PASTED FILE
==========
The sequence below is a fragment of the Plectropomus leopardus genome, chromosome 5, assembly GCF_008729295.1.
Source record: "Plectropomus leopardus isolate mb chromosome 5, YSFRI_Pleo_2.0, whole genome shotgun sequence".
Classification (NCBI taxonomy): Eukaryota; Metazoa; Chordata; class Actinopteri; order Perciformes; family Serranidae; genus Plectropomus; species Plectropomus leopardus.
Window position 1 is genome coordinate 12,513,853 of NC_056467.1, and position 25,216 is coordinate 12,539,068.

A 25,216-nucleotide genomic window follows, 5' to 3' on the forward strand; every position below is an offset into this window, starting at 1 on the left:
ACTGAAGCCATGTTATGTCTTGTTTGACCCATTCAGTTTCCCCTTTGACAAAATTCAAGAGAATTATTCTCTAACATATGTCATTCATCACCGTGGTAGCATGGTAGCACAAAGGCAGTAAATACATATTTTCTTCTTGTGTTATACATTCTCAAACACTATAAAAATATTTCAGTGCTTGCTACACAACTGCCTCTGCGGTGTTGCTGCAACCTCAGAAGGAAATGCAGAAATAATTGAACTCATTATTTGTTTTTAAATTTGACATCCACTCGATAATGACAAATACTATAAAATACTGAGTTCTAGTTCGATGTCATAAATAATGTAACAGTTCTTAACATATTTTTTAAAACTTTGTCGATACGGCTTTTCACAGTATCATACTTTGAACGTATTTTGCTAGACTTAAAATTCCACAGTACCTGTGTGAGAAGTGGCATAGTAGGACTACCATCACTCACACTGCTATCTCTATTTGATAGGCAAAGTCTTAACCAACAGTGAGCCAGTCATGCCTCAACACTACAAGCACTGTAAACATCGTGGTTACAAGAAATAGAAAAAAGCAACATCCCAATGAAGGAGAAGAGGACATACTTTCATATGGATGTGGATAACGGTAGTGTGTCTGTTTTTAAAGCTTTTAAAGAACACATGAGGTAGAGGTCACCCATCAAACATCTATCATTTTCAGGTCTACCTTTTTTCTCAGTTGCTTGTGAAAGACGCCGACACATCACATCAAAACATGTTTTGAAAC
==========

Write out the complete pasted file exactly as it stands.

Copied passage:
The sequence below is a fragment of the Plectropomus leopardus genome, chromosome 5, assembly GCF_008729295.1.
Source record: "Plectropomus leopardus isolate mb chromosome 5, YSFRI_Pleo_2.0, whole genome shotgun sequence".
Classification (NCBI taxonomy): Eukaryota; Metazoa; Chordata; class Actinopteri; order Perciformes; family Serranidae; genus Plectropomus; species Plectropomus leopardus.
Window position 1 is genome coordinate 12,513,853 of NC_056467.1, and position 25,216 is coordinate 12,539,068.

A 25,216-nucleotide genomic window follows, 5' to 3' on the forward strand; every position below is an offset into this window, starting at 1 on the left:
ACTGAAGCCATGTTATGTCTTGTTTGACCCATTCAGTTTCCCCTTTGACAAAATTCAAGAGAATTATTCTCTAACATATGTCATTCATCACCGTGGTAGCATGGTAGCACAAAGGCAGTAAATACATATTTTCTTCTTGTGTTATACATTCTCAAACACTATAAAAATATTTCAGTGCTTGCTACACAACTGCCTCTGCGGTGTTGCTGCAACCTCAGAAGGAAATGCAGAAATAATTGAACTCATTATTTGTTTTTAAATTTGACATCCACTCGATAATGACAAATACTATAAAATACTGAGTTCTAGTTCGATGTCATAAATAATGTAACAGTTCTTAACATATTTTTTAAAACTTTGTCGATACGGCTTTTCACAGTATCATACTTTGAACGTATTTTGCTAGACTTAAAATTCCACAGTACCTGTGTGAGAAGTGGCATAGTAGGACTACCATCACTCACACTGCTATCTCTATTTGATAGGCAAAGTCTTAACCAACAGTGAGCCAGTCATGCCTCAACACTACAAGCACTGTAAACATCGTGGTTACAAGAAATAGAAAAAAGCAACATCCCAATGAAGGAGAAGAGGACATACTTTCATATGGATGTGGATAACGGTAGTGTGTCTGTTTTTAAAGCTTTTAAAGAACACATGAGGTAGAGGTCACCCATCAAACATCTATCATTTTCAGGTCTACCTTTTTTCTCAGTTGCTTGTGAAAGACGCCGACACATCACATCAAAACATGTTTTGAAAC